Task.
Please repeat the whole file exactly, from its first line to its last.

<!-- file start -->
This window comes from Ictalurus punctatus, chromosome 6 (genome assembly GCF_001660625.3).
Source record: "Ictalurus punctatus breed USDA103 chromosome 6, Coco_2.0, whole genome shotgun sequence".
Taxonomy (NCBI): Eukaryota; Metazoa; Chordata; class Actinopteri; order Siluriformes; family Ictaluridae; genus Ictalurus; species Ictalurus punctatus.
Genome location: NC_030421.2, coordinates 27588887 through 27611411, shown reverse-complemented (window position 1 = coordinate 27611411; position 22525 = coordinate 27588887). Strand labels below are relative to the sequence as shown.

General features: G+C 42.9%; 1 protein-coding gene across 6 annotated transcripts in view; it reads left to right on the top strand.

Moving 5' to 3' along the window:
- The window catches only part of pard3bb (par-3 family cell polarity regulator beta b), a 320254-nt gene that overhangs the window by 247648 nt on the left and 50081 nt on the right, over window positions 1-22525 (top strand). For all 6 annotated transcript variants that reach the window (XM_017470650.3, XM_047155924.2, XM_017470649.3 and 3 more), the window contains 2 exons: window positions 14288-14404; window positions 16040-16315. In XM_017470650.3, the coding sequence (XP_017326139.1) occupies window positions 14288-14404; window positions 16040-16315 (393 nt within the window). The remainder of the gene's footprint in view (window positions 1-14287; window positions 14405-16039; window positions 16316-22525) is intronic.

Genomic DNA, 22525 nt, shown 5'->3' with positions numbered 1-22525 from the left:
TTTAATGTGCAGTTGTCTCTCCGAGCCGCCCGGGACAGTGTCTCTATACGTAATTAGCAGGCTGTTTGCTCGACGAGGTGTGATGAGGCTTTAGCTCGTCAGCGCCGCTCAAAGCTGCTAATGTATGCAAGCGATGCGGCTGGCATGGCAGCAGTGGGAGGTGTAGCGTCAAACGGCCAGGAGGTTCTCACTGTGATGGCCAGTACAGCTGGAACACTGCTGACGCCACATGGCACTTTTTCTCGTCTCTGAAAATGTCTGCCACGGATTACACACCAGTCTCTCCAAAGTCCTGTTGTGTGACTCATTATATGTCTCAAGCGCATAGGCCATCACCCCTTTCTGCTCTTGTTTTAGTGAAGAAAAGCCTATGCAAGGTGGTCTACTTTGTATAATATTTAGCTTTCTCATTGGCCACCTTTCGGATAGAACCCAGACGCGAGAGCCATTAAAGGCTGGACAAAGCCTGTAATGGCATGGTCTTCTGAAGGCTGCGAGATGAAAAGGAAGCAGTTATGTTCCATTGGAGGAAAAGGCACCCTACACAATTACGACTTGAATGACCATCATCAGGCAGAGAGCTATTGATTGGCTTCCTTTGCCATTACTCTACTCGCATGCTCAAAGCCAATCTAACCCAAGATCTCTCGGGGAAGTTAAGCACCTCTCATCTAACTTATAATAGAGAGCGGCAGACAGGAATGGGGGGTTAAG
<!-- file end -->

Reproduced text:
This window comes from Ictalurus punctatus, chromosome 6 (genome assembly GCF_001660625.3).
Source record: "Ictalurus punctatus breed USDA103 chromosome 6, Coco_2.0, whole genome shotgun sequence".
Taxonomy (NCBI): Eukaryota; Metazoa; Chordata; class Actinopteri; order Siluriformes; family Ictaluridae; genus Ictalurus; species Ictalurus punctatus.
Genome location: NC_030421.2, coordinates 27588887 through 27611411, shown reverse-complemented (window position 1 = coordinate 27611411; position 22525 = coordinate 27588887). Strand labels below are relative to the sequence as shown.

General features: G+C 42.9%; 1 protein-coding gene across 6 annotated transcripts in view; it reads left to right on the top strand.

Moving 5' to 3' along the window:
- The window catches only part of pard3bb (par-3 family cell polarity regulator beta b), a 320254-nt gene that overhangs the window by 247648 nt on the left and 50081 nt on the right, over window positions 1-22525 (top strand). For all 6 annotated transcript variants that reach the window (XM_017470650.3, XM_047155924.2, XM_017470649.3 and 3 more), the window contains 2 exons: window positions 14288-14404; window positions 16040-16315. In XM_017470650.3, the coding sequence (XP_017326139.1) occupies window positions 14288-14404; window positions 16040-16315 (393 nt within the window). The remainder of the gene's footprint in view (window positions 1-14287; window positions 14405-16039; window positions 16316-22525) is intronic.

Genomic DNA, 22525 nt, shown 5'->3' with positions numbered 1-22525 from the left:
TTTAATGTGCAGTTGTCTCTCCGAGCCGCCCGGGACAGTGTCTCTATACGTAATTAGCAGGCTGTTTGCTCGACGAGGTGTGATGAGGCTTTAGCTCGTCAGCGCCGCTCAAAGCTGCTAATGTATGCAAGCGATGCGGCTGGCATGGCAGCAGTGGGAGGTGTAGCGTCAAACGGCCAGGAGGTTCTCACTGTGATGGCCAGTACAGCTGGAACACTGCTGACGCCACATGGCACTTTTTCTCGTCTCTGAAAATGTCTGCCACGGATTACACACCAGTCTCTCCAAAGTCCTGTTGTGTGACTCATTATATGTCTCAAGCGCATAGGCCATCACCCCTTTCTGCTCTTGTTTTAGTGAAGAAAAGCCTATGCAAGGTGGTCTACTTTGTATAATATTTAGCTTTCTCATTGGCCACCTTTCGGATAGAACCCAGACGCGAGAGCCATTAAAGGCTGGACAAAGCCTGTAATGGCATGGTCTTCTGAAGGCTGCGAGATGAAAAGGAAGCAGTTATGTTCCATTGGAGGAAAAGGCACCCTACACAATTACGACTTGAATGACCATCATCAGGCAGAGAGCTATTGATTGGCTTCCTTTGCCATTACTCTACTCGCATGCTCAAAGCCAATCTAACCCAAGATCTCTCGGGGAAGTTAAGCACCTCTCATCTAACTTATAATAGAGAGCGGCAGACAGGAATGGGGGGTTAAG